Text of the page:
NaNoWriMo Day Five – collateral damage

salt in timbuktu

Another early morning, another 2,149 notches on the NaNoblock. I didn’t wake up at first when the alarm went off at 3am, but my wife shook me awake. ‘I’ve been awake for hours,’ she said, ‘and I’d just got back to sleep when your phone went off.’

Novel Writing Collateral Damage (NaNoCoDa?) is a very real phenomenon.

‘I’m sorry,’ I say.

And I really am.

ZoFaDuBre – Zombie Face During Breakfast – is proving another problematic aspect of November. The urban dictionary defines book hangover as When you’ve finished a book and you suddenly return to the real world, but the real world feels incomplete or surreal because you’re still living in the world of the book.

If it’s true of reading, it’s even truer of writing. After four hours in Salafist-occupied Timbuktu every morning, it is difficult to concentrate at breakfast.

‘Is there salt in the porridge?’ asks my wife.

Salt. Hmm. Salt comes from the north, gold from the south, and silver from the country of the white men, but the treasures of wisdom are found in Timbuktu…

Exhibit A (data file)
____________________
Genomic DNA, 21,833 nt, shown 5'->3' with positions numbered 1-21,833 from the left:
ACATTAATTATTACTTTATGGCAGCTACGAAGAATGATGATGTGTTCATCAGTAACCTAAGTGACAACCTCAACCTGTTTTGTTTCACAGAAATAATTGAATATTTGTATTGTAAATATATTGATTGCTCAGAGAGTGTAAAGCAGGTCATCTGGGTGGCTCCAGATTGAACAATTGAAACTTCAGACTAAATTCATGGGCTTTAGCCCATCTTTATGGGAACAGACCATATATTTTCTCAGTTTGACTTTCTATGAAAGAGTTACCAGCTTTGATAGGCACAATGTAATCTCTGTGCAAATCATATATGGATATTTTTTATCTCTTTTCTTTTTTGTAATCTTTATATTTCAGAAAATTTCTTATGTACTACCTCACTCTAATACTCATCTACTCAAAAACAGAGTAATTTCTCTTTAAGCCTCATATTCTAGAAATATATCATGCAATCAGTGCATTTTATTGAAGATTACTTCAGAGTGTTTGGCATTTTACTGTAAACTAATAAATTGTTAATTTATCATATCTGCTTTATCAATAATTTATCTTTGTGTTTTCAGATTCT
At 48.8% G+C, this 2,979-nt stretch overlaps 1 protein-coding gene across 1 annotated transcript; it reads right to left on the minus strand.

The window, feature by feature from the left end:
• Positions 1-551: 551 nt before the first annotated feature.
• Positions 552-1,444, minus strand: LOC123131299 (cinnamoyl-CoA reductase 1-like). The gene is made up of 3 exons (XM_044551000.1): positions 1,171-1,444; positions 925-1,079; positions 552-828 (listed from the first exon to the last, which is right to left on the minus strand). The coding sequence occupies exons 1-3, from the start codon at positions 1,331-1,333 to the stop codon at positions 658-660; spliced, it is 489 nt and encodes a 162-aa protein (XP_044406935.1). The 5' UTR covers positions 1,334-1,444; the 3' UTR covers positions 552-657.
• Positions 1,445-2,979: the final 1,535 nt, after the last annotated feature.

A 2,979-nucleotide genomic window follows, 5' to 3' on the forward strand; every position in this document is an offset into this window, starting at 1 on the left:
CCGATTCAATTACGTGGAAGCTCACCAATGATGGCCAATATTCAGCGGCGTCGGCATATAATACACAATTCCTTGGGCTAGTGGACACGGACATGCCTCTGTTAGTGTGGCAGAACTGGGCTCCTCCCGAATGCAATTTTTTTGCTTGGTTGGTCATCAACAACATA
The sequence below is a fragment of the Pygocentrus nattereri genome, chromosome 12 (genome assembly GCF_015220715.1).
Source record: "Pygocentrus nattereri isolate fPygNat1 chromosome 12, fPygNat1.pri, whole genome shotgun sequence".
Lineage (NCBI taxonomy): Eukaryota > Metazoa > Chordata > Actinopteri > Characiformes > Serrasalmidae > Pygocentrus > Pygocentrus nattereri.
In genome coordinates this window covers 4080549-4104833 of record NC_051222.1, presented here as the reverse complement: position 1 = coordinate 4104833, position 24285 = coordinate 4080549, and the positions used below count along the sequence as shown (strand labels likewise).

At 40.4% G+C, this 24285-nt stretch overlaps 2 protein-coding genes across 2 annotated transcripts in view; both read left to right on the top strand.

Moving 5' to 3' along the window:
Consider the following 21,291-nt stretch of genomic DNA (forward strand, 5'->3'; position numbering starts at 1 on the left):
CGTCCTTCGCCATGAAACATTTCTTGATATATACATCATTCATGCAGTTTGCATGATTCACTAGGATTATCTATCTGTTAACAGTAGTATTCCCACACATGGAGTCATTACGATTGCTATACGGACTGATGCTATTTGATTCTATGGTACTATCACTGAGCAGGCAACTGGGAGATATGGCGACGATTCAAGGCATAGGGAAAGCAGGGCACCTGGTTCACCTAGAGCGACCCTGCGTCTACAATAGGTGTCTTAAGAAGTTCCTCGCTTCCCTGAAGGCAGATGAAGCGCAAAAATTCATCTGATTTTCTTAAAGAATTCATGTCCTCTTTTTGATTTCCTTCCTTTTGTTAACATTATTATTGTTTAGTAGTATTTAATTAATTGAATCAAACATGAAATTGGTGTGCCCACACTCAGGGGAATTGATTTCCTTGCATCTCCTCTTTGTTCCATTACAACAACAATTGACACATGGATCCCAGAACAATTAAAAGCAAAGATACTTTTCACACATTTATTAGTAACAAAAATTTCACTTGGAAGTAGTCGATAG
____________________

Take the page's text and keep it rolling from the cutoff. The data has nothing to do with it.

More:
‘Did you add salt?’

If a blind man’s salt falls among stones, goes the Fulani proverb, he will lick everything he picks up.

‘Hello? Porridge?’

The Sufi saint Sidi Ahmed ben Amar was in debt to a local merchant, to the tune of three camel-loads of salt. One night in the year 1456 he began to pray earnestly that God would help him repay the debt, and as he prayed, slabs of salt began to fall from the sky. They fell so hard and fast throughout the night that they made a crater in the ground outside his house. You can see that crater in Timbuktu to this very day – the Crater of Takaboundou.

Bertie Wooster’s inimitable manservant Jeeves had an eye-poppingly effective hangover cure made from Worcester sauce, tabasco and raw egg. I wonder what he would whip up for the NaNoWriMo-induced book hangover.

Published by

Stephen Davies

Children's author: picture books, chapter books and YA novels

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